Human Brains Decreased in Size 3,000 Years Ago, New Study Says

Human brain size nearly quadrupled in 6 million years since Homo last shared a common ancestor with chimpanzees, but human brains are thought to have decreased in volume since the end of the latest Ice Age; the timing and reason for this decrease is enigmatic. Using change-point analysis, a team of researchers from Dartmouth College and elsewhere has estimated the timing of changes in the rate of hominin brain evolution. The authors have found that hominin brains experienced positive rate changes at 2.1 and 1.5 million years ago, coincident with the early evolution of Homo and technological innovations evident in the archeological record; but they’ve also found that human brain size reduction was surprisingly recent, occurring in the last 3,000 years.

DeSilva et al. suggest that patterns of human brain evolution were influenced by collective intelligence, a convergent characteristic of diverse group-living animals. Image credit: Gerd Altmann.

“A surprising fact about humans today is that our brains are smaller compared to the brains of our Pleistocene ancestors,” said Dr. Jeremy DeSilva, a researcher in the Department of Anthropology at Dartmouth College.

“Why our brains have reduced in size has been a big mystery for anthropologists.”

To disentangle this mystery, Dr. DeSilva and colleagues set out to study the historical patterns of human brain evolution, comparing their findings with what is known in ant societies to offer broad insights.

“A biological anthropologist and a behavioral ecologist and evolutionary neurobiologist began sharing their thoughts on brain evolution and found bridging research on humans and ants might help identify what is possible in nature,” said Dr. James Traniello, a researcher in the Department of Biology at Boston University.

In the study, the researchers applied a change-point analysis to a dataset of 985 fossil and modern human skulls.

The dataset represents brain evolution over the last 10 million years of hominid and hominin evolution and includes Rudapithecus, Sahelanthropus, Ardipithecus, Australopithecus (including Paranthropus), Early Pleistocene Homo, Middle Pleistocene Homo, Late Pleistocene Homo, and Holocene Homo sapiens.

They found that human brains increased in size 2.1 and 1.5 million years ago, during the Pleistocene, but decreased in size around 3,000 years ago, which is more recent than previous estimates.

“Most people are aware that humans have unusually large brains — significantly larger than predicted from our body size,” Dr. Traniello said.

“In our deep evolutionary history, human brain size dramatically increased.”

“The reduction in human brain size 3,000 years ago was unexpected.”

The timing of size increase coincides with what is previously known about the early evolution of Homo and the technical advancements that led to, for example, better diet and nutrition and larger social groups.

As for the decrease in brain size, the team proposes a new hypothesis, finding clues within ant societies.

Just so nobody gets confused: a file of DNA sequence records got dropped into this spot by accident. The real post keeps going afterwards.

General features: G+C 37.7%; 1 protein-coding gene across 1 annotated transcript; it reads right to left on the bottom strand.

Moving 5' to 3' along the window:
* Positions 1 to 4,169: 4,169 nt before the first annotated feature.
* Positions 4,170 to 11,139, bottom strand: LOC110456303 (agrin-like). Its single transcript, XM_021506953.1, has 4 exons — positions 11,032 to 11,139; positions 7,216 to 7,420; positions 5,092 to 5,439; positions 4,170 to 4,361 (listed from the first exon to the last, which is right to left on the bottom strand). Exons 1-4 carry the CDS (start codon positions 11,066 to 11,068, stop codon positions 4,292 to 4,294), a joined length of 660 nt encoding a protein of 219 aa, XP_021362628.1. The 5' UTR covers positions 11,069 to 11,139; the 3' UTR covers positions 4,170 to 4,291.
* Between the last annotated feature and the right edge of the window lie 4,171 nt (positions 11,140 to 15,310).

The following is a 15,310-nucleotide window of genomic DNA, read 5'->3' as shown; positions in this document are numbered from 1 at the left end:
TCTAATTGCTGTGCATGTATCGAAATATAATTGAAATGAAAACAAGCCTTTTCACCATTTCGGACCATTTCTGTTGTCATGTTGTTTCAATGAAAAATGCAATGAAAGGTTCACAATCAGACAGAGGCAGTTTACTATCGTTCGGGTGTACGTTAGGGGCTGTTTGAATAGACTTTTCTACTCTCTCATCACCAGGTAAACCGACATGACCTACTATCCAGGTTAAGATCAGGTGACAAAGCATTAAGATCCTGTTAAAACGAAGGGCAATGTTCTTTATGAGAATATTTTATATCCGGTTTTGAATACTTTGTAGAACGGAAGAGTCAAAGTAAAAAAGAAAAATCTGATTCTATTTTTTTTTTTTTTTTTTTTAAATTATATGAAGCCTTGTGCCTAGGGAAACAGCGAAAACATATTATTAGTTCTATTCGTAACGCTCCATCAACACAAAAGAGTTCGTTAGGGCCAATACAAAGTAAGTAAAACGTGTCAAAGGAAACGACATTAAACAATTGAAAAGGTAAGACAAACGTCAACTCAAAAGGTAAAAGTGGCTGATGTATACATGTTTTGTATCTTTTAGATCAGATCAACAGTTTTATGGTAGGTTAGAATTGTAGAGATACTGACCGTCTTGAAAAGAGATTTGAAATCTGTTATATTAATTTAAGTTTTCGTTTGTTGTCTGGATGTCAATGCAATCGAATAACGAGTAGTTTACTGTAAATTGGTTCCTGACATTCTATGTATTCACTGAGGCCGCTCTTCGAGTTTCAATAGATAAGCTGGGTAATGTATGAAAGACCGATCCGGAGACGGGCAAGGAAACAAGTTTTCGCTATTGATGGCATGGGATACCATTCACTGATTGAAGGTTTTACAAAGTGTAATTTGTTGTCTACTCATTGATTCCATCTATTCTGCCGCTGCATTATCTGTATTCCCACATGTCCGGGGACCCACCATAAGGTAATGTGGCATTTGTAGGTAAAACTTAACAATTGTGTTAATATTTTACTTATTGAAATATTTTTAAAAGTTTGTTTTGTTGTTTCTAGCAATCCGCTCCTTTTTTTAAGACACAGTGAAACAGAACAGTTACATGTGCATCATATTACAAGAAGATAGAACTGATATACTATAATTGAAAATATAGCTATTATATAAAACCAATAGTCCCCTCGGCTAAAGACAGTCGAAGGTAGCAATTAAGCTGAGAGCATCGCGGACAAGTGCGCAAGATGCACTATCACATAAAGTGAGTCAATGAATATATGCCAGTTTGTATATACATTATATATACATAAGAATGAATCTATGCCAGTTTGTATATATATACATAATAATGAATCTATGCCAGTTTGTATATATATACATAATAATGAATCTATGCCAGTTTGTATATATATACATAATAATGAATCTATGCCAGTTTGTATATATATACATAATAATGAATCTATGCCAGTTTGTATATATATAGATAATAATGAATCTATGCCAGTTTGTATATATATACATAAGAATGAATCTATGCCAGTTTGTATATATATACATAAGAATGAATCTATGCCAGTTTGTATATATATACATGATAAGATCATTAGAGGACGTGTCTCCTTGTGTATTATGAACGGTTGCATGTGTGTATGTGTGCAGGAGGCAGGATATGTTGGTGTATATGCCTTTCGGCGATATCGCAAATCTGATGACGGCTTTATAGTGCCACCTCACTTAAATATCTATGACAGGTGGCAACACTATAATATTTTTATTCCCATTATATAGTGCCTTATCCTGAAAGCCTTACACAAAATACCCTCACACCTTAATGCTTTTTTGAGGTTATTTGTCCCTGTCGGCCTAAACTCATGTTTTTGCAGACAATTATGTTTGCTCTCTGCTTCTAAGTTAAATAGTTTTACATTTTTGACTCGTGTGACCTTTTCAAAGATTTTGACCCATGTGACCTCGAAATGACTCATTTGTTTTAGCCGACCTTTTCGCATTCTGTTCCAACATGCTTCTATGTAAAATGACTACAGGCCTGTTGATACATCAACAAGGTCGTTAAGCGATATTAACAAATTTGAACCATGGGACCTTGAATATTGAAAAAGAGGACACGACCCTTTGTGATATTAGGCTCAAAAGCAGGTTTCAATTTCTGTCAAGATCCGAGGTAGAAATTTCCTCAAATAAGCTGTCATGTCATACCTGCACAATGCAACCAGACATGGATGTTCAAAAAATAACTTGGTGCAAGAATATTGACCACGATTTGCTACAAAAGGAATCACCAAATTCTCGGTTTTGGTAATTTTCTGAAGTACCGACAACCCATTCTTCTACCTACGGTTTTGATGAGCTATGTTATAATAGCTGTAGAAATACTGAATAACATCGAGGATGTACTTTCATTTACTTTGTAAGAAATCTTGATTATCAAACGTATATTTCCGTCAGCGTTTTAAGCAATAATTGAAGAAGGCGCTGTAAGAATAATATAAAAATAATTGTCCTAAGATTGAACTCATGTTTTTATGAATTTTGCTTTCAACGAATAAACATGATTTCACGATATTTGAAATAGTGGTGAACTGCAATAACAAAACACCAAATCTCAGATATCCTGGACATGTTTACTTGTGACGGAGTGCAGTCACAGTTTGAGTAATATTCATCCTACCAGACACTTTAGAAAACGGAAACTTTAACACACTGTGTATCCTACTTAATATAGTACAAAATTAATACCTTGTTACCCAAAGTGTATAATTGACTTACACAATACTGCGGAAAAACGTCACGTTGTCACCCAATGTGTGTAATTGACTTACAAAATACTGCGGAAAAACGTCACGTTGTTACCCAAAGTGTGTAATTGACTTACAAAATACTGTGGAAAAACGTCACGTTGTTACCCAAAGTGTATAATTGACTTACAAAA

“We propose that ants can provide diverse models to understand why brains may increase or decrease in size due to social life,” Dr. Traniello said.

“Understanding why brains increase or decrease is difficult to study using only fossils.”

The scientists studied computational models and patterns of worker ant brain size, structure, and energy use in some ant clades, such as the Oecophylla weaver ant, Atta leafcutter ants, or the common garden ant Formica.

Their results show that group-level cognition and division of labor may select for adaptive brain size variation.

This means that within a social group where knowledge is shared or individuals are specialists at certain tasks, brains may adapt to become more efficient, such as decreasing in size.

“Ant and human societies are very different and have taken different routes in social evolution,” Dr. Traniello said.

“Nevertheless, ants also share with humans important aspects of social life such as group decision-making and division of labor, as well as the production of their own food (agriculture).”

“These similarities can broadly inform us of the factors that may influence changes in human brain size.”

Brains use up a lot of energy, and smaller brains use less energy. The externalization of knowledge in human societies, thus needing less energy to store a lot of information as individuals, may have favored a decrease in brain size.

“We propose that this decrease was due to increased reliance on collective intelligence, the idea that a group of people is smarter than the smartest person in the group, often called the ‘wisdom of the crowds’,” Dr. Traniello said.

“We look forward to having our hypothesis tested as additional data become available,” Dr. DeSilva added.

The study was published in the journal Frontiers in Ecology and Evolution.


Jeremy M. DeSilva et al. When and Why Did Human Brains Decrease in Size? A New Change-Point Analysis and Insights from Brain Evolution in Ants. Front. Ecol. Evol, published online October 22, 2021; doi: 10.3389/fevo.2021.742639

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